The Central Bank of Nigeria (CBN) has made a repayment of 5.10 billion Chinese yuan (CNY) out of the 6 billion initially utilized from the Nigeria-China currency swap agreement. The currency swap agreement, set to be renewed next year, aims to bolster economic cooperation between the two nations.
The CBN revealed this information in response to a Freedom of Information (FOI) request sent by Femi Falana, a human rights lawyer, in June 2023. Falana sought transparency in the details of the currency swap agreement, shedding light on its terms and utilization.
The currency swap agreement was initiated in July 2018 and underwent renewal in April 2021. Under this agreement, an overdraft of CNY 15.00 billion was allocated for utilization within the year. The CBN clarified that the deal is subject to renewal every three years. Since its latest renewal, CNY 9.00 billion had been drawn, out of which CNY 6.00 billion were utilized, leaving CNY 3.00 billion outstanding. Notably, CNY 5.10 billion had been repaid, while CNY 2.10 billion remained unutilized, resulting in a balance of CNY 900.00 million yet to be repaid. The CBN informed Falana that the upcoming renewal is scheduled for 2024, as reported by the Cable.
Falana’s concerns centered around the impact of the currency swap agreement on transactions within Nigeria. Despite the agreement, the federal and state governments, along with the business community, still encounter challenges in conducting transactions using naira and yuan.
The signing ceremony in Beijing, China, on April 27, 2018, marked a milestone in Nigeria’s engagement with China. Godwin Emefiele, the suspended governor of the CBN, led the Nigerian delegation, while Yi Gang, the governor of the People’s Bank of China (PBoC), led the Chinese team. This culmination followed over two years of meticulous negotiations between both central banks. The objective of the agreement was to enhance local currency liquidity for businesses in both countries, alleviating the difficulties of sourcing third currencies.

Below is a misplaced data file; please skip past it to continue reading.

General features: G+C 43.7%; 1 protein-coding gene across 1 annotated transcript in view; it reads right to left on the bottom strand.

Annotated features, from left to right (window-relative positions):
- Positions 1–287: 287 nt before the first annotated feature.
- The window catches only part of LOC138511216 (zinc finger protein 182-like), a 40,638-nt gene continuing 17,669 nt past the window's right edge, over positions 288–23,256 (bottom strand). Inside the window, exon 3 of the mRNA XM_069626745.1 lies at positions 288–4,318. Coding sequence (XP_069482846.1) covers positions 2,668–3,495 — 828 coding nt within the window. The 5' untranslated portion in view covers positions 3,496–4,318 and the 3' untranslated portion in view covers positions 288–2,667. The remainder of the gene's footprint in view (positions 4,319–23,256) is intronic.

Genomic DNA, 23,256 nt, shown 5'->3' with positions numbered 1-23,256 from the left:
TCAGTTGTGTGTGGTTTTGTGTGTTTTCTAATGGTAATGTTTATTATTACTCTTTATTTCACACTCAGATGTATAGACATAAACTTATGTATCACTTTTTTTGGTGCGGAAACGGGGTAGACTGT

Nigeria became the third African country to enter into such an agreement with the PBoC, facilitating the provision of naira liquidity to Chinese businesses and renminbi liquidity to Nigerian enterprises. This arrangement aimed to expedite transactions, augment financial stability, and foster broader economic cooperation. The agreement significantly facilitated Nigerian manufacturers, small and medium enterprises, and cottage industries engaged in manufacturing and export, enabling them to import raw materials, spare parts, and machinery with ease, thanks to available renminbi liquidity from Nigerian banks.
As the currency swap agreement gears up for renewal in 2024, it remains a pivotal component of economic interactions between Nigeria and China, streamlining trade and bolstering economic ties.